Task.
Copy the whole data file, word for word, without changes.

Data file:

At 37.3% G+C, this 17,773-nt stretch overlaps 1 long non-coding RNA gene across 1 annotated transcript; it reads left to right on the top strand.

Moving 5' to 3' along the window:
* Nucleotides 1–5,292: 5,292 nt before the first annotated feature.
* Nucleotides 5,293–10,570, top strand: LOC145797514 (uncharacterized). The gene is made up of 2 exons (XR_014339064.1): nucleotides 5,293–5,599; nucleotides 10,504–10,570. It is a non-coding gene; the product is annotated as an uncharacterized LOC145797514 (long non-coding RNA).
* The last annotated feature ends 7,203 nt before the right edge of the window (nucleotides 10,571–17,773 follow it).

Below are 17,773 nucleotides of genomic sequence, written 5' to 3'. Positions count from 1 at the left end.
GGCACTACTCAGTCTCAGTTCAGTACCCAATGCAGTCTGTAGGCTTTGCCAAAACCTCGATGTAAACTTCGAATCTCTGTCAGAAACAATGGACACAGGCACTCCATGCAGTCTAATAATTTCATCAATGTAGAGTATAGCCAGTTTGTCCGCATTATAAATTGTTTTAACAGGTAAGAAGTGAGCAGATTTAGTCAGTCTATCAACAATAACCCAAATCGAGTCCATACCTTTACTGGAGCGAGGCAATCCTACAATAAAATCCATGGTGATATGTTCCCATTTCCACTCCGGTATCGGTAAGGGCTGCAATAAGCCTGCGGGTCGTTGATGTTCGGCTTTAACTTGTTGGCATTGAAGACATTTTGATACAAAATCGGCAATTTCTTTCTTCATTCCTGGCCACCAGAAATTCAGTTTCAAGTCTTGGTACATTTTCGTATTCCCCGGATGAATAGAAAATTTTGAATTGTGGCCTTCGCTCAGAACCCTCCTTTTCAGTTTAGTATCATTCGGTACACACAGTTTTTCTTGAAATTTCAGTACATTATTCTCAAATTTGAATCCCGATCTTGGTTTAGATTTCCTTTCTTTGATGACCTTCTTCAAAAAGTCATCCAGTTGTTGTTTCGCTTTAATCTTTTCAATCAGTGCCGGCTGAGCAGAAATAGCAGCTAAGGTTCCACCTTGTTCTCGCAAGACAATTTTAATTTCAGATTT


At 37.3% G+C, this 17,773-nt stretch overlaps 1 long non-coding RNA gene across 1 annotated transcript; it reads left to right on the top strand.

Moving 5' to 3' along the window:
* Nucleotides 1–5,292: 5,292 nt before the first annotated feature.
* Nucleotides 5,293–10,570, top strand: LOC145797514 (uncharacterized). The gene is made up of 2 exons (XR_014339064.1): nucleotides 5,293–5,599; nucleotides 10,504–10,570. It is a non-coding gene; the product is annotated as an uncharacterized LOC145797514 (long non-coding RNA).
* The last annotated feature ends 7,203 nt before the right edge of the window (nucleotides 10,571–17,773 follow it).

Below are 17,773 nucleotides of genomic sequence, written 5' to 3'. Positions count from 1 at the left end.
GGCACTACTCAGTCTCAGTTCAGTACCCAATGCAGTCTGTAGGCTTTGCCAAAACCTCGATGTAAACTTCGAATCTCTGTCAGAAACAATGGACACAGGCACTCCATGCAGTCTAATAATTTCATCAATGTAGAGTATAGCCAGTTTGTCCGCATTATAAATTGTTTTAACAGGTAAGAAGTGAGCAGATTTAGTCAGTCTATCAACAATAACCCAAATCGAGTCCATACCTTTACTGGAGCGAGGCAATCCTACAATAAAATCCATGGTGATATGTTCCCATTTCCACTCCGGTATCGGTAAGGGCTGCAATAAGCCTGCGGGTCGTTGATGTTCGGCTTTAACTTGTTGGCATTGAAGACATTTTGATACAAAATCGGCAATTTCTTTCTTCATTCCTGGCCACCAGAAATTCAGTTTCAAGTCTTGGTACATTTTCGTATTCCCCGGATGAATAGAAAATTTTGAATTGTGGCCTTCGCTCAGAACCCTCCTTTTCAGTTTAGTATCATTCGGTACACACAGTTTTTCTTGAAATTTCAGTACATTATTCTCAAATTTGAATCCCGATCTTGGTTTAGATTTCCTTTCTTTGATGACCTTCTTCAAAAAGTCATCCAGTTGTTGTTTCGCTTTAATCTTTTCAATCAGTGCCGGCTGAGCAGAAATAGCAGCTAAGGTTCCACCTTGTTCTCGCAAGACAATTTTAATTTCAGATTT